I have to believe that God helps me handle what I am given.  I have to believe that God helps us handle what we are given.  I want God to be there to celebrate with me the joys in life and I want God there to sustain me during the sad times.  I don’t want God to judge me as too strong or too weak, but as one of God’s creatures that needs God’s strength, mercy, and compassion that God offers to each of us.

          “God doesn’t give us what we can handle, God helps us handle what we are given.”  Throughout Judaism’s long history, we have seen this over and over again.  Jews never accepted the proposition that God gives us what we can handle, because we have been asked to handle so much in so many ways at so many different times. 

          Moses certainly didn’t believe that he had any extraordinary faith or strength.  Moses looked to God to support him in the decisions he made and in the actions he took.  As he led our ancestors out of Egypt, they tested Moses at each and every opportunity they could.  From a lack of food and water in the desert to taking creative measures in regard to leadership, God pushed Moses, but walked with him each step of the way.  Even when Moses failed, God still walked beside him giving him a last look at the land he never reached, but knowing God helped him handle the blessing and burden he was given.  

          When the Second Temple was destroyed and the soul was sucked out of the life of our people, many of our ancestors saw the end, but a number of rabbis believed so deeply in the strength and power of God that they knew God would be there to help them handle this devastation and destruction.  “God doesn’t give us what we can handle, God helps us handle what we are given.”  The new emerging class of rabbis used their faith and belief in God to mold a new and vibrant style of Jewish life that is so successful that we continue to use it today whether we are Reform Jews, Conservative Jews or observant/Torah Jews.

          And truly how can we believe that God gave to our people in the time of the Second World War only what they could handle.  A theology such as this attached to something as awful and horrendous as the Shoah would cause me to turn away from God forever.  I have to believe that many survivors who are believers would say that God didn’t give them what they could handle, but God helped them handle what they were given though for too many that wasn’t nearly enough.  Survivors don’t always understand or are able to articulate how they survived, but if you read Eliach’s “Hasidic Tales of the Holocaust” you will see God’s presence helping so many to get to the next day despite the horror of living from one moment to the next.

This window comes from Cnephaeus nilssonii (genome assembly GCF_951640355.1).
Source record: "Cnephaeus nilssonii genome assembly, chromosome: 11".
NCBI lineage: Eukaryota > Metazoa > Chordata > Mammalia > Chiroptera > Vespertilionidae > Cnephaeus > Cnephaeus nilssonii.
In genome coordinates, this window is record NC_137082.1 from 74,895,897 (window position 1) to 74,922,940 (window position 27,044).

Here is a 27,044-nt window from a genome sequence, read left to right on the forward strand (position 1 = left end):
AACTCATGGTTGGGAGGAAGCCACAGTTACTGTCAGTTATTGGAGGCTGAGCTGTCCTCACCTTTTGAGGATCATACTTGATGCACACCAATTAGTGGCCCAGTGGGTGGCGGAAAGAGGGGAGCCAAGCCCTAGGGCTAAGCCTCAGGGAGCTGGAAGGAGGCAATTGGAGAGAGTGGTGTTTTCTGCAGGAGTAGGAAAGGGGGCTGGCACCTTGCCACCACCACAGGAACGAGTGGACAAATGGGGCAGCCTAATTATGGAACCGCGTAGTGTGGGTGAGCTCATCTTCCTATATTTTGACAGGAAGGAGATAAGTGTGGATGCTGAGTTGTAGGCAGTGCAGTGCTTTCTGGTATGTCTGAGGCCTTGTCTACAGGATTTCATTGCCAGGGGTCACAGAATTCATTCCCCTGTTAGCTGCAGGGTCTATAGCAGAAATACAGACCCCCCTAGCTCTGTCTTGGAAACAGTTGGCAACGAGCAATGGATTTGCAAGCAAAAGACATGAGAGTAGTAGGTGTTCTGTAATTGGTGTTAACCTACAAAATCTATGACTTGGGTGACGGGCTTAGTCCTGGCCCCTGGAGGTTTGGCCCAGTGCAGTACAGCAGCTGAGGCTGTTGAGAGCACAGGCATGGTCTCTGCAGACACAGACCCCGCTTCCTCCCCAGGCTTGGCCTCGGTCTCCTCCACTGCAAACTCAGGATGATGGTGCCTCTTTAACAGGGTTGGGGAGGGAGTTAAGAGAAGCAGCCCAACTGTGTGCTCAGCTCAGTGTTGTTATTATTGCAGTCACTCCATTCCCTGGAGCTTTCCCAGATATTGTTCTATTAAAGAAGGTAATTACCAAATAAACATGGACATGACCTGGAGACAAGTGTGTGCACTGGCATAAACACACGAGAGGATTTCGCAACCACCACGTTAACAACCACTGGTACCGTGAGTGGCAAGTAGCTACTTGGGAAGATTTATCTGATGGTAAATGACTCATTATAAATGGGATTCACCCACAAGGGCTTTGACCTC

Thank God our lives today don’t have to be lived like our ancestors did 70 years ago.  We are still faced with challenges that cause us to reach to the deepest places of our souls and faith.  Our Yom Kippur Mahzor in the section we know as the “Unetaneh Tokef” tells us that in the face of the hardest moments that “Repentance, Prayer and Righteousness temper judgment’s severe decree.”  I would add to this faith and belief.  I would add to this friends and family and community.  I would add to this knowledge and wisdom.  I would add to this the understanding that God is not out there figuring out who can handle what and then filling that cup to the brim with whatever the challenges of life.  Rather, I have to believe that the omni-benevolent God knows who is facing difficult moments and responds to support the person with whatever strength is needed.  It may not be instantaneous, but God is still there each and every day.

          We all face trials or hurdles or obstacles.  My prayer on this Yom Kippur morning is that we will understand that it is not God’s power being directed at us because God thinks that we can handle it.  Rather that we look to God’s goodness and know that when we face those moments in life that God will be there to hold our hands, give us hugs, support us, comfort us and love us.  We have to walk the journey, but we can do it with faith and belief in a just and loving and compassionate and merciful God.  “God doesn’t give us what we can handle, God helps us handle what we are given.”  And God is there for each of us.

Kein yehi ratzon—may this be God’s will.